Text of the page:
Chocolate has to be one of the favorite snacks in the World. Despite its huge popularity, chocolate is relatively new in the World. It’s been available to humanity for enjoyment for only 5 centuries. Chocolate comes from a fruit that is native to Central America: Cacao. Native Central American civilizations, such as the Maya and the Aztecs knew and enjoyed Cacao centuries before Columbus stumbled upon the Continent in 1502. It was during his fourth and last voyage to “The Indies” that he finally came across Continental America.
Europe’s First Encounter with Cacao Was in Honduras!
Before reaching the continent, Columbus disembarked at what we know as the Island of Guanaja. This is one of the Bay Islands of Honduras. Columbus was in urgent need of water, and found this precious liquid in Guanaja. While anchored off the island, he encountered some natives in a large dugout canoe. Historians agree that they must have been Paya Indians, native to Honduras. They had their canoe loaded with provisions, and happened to have Cacao beans with them. These were of great value to them, and were zealously guarded by natives.
Columbus managed to barter with the natives and took the cacao seeds back to Spain. Soon, a new industry was born: Chocolate production was to begin in Europe! The natives did not use cacao as the sweet snack that we now know as chocolate. For them, it was an important ingredient that they drank with a mix of hot peppers. It was a beverage that only the upper social classes and native aristocracy could enjoy. Cacao soon became one of the top export products from new colonies in America towards Europe.
Switzerland, a country where the tropical Cacao plant would never grow, became a mayor chocolate producer and exporter. The Europeans chocolate loving taste buds soon began to demand more and more chocolate. Cacao plantations soon expanded beyond the original regional Central America plantations. These were now in South America, Africa and Asia. Chocolate soon became a mayor commodity around the world.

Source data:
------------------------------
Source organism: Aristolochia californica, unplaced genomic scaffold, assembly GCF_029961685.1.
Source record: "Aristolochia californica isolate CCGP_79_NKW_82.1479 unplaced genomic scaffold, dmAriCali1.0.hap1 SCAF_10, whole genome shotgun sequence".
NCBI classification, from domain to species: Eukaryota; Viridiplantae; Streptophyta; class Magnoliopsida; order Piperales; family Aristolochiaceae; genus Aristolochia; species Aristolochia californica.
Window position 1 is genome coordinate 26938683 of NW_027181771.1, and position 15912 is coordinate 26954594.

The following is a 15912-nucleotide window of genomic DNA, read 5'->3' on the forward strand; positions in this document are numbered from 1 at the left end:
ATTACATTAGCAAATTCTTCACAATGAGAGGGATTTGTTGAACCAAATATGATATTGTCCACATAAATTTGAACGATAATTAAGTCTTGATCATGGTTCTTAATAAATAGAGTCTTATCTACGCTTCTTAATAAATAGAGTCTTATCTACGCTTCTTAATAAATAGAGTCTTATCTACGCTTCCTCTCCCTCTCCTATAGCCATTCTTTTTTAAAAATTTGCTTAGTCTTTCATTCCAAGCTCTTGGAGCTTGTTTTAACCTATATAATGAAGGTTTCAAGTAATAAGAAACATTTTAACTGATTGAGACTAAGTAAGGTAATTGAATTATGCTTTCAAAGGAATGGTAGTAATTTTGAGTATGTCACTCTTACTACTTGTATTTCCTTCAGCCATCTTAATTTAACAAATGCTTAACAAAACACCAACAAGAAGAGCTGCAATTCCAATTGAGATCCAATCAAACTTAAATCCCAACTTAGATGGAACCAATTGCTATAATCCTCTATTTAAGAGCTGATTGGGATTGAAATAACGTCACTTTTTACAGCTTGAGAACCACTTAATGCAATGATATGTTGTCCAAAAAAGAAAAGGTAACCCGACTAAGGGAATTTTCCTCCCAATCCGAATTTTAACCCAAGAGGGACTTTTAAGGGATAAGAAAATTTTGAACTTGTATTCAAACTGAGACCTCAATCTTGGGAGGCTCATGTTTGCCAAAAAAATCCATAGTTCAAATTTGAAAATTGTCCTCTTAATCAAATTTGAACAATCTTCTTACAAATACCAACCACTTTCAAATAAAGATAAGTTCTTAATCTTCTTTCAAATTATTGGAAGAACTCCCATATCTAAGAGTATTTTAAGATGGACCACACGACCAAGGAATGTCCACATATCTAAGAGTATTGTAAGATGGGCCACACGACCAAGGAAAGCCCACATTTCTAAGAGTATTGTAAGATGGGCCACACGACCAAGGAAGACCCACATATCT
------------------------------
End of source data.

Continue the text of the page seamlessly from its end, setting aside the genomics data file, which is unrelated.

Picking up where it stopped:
There is no doubt that Cacao is native to America. History does justice to Honduras as the place where Cacao was first introduced to Europeans. Archaeological excavations give us reason to believe that Cacao was actually first known and processed in Honduras. This is one of the most important and significant contributions of Honduras to our World!
Gourmet Artisan Chocolate Produced in Central America
There is a growing number of small gourmet chocolate productions taking place in Central America. Honduras is in the heart of this movement. World development agencies have identified Cacao as a cash crop that can have a positive impact on the local economies. Transforming the raw cacao fruit into chocolate increases the value of the finished product and creates many jobs in rural areas. Hence the effort to produce quality local chocolate.
The FHIA (Fundacion Hondurena de Investigacion Agricola) is a nonprofit foundation that was created by the Tela Railroad Company. Its goal is to promote the development of sustainable agriculture in Honduras. Their headquarters are in La Lima, close to the San Pedro Sula International Airport. FHIA has played a leading role in the effort to jump start the Cacao production in Honduras once again. They have identified the best cacao plants for the Honduras climate. FHIA helped create the knowledge to produce and process high quality cacao.
Cacao grows in a small bush like tree. The flowers bloom right off the main bush trunk and limbs, and the fruit usually hangs just off the main trunk. The fruit pods color range from a green to a yellow to a red, almost purple color. It has a hard, thick crust that covers the pulp and seeds inside. The pulp is white, and surrounds the seeds. It is sweet and pleasant, but does not taste at all like chocolate! These cacao pods are hand picked.